Sunday, February 26, 2012

Work and Play

One of the aspects of Mbingo that has excited us the most is the opportunity to teach. Currently, Mbingo is training nurse screeners, nurse practitioners, house officers (physicians their first year out of medical school), and residents (both surgical and medicine/pediatrics). There is a daily morning report, bedside rounds (which we lead), clinic, and afternoon conferences where we have the opportunity to both lecture and learn. There is a so much unfamiliar pathology here in Africa that we often find we are learning as much as we are teaching. 

This is Tumi and John.  Tumi (on the left) is a first year medicine/pediatrics resident and John (on the right) is a nurse practitioner student.  They are working in the women's ward this month and Chuck has been doing teaching rounds with them each day.  Most of the trainees speak English, French, and pidgin English which helps with communicating with our patients that come from all over the country of Cameroon.

Thankfully there are some other wonderful physicians here to help guide us. These are Keith and Kay Streetfield. He is an anesthesiologist and she is a general practice physician from Australia. They have been here for the past 5 months, but have a lot of experience working in missions hospitals around the world. They have already been a great resource and we look forward to getting to know them better in the coming months. 

This week it began to rain a small amount. The rainy season does not technically begin until March 15th. These are some of the rain troughs around our house that will catch and divert the water. They are about a foot deep, but we have been told that ours are too shallow. We are intrigued and nervous to see how much rain this is going to be.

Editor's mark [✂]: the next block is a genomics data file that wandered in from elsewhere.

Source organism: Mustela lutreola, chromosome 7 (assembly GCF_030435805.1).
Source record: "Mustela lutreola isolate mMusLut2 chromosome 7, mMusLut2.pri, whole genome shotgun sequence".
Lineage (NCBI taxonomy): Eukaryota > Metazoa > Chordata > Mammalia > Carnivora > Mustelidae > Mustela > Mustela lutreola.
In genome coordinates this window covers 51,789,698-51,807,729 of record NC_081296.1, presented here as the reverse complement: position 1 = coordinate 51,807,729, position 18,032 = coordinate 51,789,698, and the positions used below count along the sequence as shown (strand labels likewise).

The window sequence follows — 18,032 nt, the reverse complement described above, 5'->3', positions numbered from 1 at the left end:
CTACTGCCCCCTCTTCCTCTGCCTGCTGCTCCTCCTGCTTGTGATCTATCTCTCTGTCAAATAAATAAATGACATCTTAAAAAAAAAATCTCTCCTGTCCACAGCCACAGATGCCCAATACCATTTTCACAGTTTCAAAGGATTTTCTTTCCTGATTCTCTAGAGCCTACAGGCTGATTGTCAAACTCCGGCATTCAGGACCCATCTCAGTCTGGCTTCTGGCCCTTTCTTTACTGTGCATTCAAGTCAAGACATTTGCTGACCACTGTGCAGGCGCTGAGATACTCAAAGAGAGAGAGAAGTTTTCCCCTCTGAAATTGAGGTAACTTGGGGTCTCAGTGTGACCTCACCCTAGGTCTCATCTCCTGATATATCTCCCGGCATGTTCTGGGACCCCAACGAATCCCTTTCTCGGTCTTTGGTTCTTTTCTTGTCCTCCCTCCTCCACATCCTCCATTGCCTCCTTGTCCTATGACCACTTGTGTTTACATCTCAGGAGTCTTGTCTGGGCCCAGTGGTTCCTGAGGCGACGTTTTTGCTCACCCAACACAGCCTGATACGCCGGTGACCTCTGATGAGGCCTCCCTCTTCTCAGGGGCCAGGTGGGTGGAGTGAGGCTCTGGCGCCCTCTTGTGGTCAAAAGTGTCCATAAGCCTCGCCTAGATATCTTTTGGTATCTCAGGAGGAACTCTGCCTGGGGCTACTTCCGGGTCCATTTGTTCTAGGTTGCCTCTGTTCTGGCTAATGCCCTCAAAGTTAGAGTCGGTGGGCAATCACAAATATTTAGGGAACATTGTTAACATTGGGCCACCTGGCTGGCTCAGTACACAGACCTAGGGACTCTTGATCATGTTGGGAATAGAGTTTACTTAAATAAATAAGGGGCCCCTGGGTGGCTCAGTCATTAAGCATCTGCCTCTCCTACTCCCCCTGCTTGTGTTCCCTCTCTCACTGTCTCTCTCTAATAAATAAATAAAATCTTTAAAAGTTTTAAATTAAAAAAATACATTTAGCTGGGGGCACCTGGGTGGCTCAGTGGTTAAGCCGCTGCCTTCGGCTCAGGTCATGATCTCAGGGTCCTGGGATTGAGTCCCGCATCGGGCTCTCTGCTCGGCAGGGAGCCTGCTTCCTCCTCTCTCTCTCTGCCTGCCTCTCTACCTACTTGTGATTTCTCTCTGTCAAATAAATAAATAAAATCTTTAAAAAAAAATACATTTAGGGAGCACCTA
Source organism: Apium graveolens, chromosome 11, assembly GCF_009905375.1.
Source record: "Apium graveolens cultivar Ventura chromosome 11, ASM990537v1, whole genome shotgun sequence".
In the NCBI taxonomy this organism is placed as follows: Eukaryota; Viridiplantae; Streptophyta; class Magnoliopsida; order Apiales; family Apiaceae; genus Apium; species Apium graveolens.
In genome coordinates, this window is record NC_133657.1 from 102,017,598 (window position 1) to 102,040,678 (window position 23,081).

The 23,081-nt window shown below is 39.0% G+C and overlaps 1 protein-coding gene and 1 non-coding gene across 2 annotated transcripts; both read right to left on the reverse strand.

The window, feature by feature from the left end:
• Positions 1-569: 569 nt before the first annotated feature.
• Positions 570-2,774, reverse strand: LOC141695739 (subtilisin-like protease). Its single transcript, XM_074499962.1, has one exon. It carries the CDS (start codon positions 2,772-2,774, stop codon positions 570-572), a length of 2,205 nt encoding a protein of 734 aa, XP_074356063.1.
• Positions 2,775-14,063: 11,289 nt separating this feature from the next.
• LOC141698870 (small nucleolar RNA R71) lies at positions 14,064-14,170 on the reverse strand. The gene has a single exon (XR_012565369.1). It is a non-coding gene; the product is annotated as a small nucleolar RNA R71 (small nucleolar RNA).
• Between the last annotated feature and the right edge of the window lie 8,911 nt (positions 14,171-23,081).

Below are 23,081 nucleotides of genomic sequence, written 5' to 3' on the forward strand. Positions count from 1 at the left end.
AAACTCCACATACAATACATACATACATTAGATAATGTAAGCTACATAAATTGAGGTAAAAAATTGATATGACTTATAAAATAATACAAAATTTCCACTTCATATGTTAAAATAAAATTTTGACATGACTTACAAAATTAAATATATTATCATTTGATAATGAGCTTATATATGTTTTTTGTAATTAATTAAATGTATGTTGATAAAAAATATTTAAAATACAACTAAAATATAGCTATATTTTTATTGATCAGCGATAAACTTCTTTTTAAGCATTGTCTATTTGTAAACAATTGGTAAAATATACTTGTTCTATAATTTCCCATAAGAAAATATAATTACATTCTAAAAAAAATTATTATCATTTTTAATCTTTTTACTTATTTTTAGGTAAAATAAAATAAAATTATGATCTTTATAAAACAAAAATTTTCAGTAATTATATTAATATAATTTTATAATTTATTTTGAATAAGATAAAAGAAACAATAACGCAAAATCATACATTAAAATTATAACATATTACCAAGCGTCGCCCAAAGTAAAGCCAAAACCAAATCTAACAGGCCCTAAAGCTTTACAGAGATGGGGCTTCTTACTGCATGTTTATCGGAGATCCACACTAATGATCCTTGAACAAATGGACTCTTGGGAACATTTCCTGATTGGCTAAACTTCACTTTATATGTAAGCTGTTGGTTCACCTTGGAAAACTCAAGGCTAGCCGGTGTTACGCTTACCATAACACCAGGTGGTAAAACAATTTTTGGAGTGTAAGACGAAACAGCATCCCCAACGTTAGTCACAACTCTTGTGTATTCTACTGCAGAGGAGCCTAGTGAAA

Not all of our time is spent working. Here are some photos from this past week showing what we have done in our free time. We went on two different hikes into the mountains around our house. It already is beautiful and we have heard once the rains come that you can see mountains for miles. 

Chuck has been working on his guitar skills. JR has been teaching him some new chords and songs. Isaac refers to it as the "tar" and likes to try to play. He is a big helper these days. 

Please continue to pray for us as we begin a new week in the hospital. Last week was busy and difficult with several patients passing away. Losing a patient is always hard, but especially when language and cultural barriers make it more difficult to share with the families. God has been gracious to us in our first weeks here and we continue to pray for His provision and grace in our lives. 

Monday, February 20, 2012

Hansen's Disease and High Chairs

We recently had the chance to visit the leprosy village just down from the hospital grounds.  It is called New Hope Village and close to 20 former leprosy (aka Hansen's Disease) patients live there now.  Even though we can now cure leprosy (can take over a year), some of the patients are not welcome back home due to the stigma of the disease.  The New Hope Village gives them a chance to start a new life and the hospital provides for some of their needs, especially if the disease has left them crippled.

This is the meeting area at the New Hope Village.  When we arrived with the nursing staff, we were greeted with singing and a short devotional from the Bible.  Despite the hardships that the people have been through, they have not lost their trust in God.

Leprosy has left many of them with frequent wounds due to nerve damage in their limbs.  The man in white is dressing a wound of the other man.  They both had leprosy.  The man in white has special shoes made to help him walk.  These were provided by the hospital.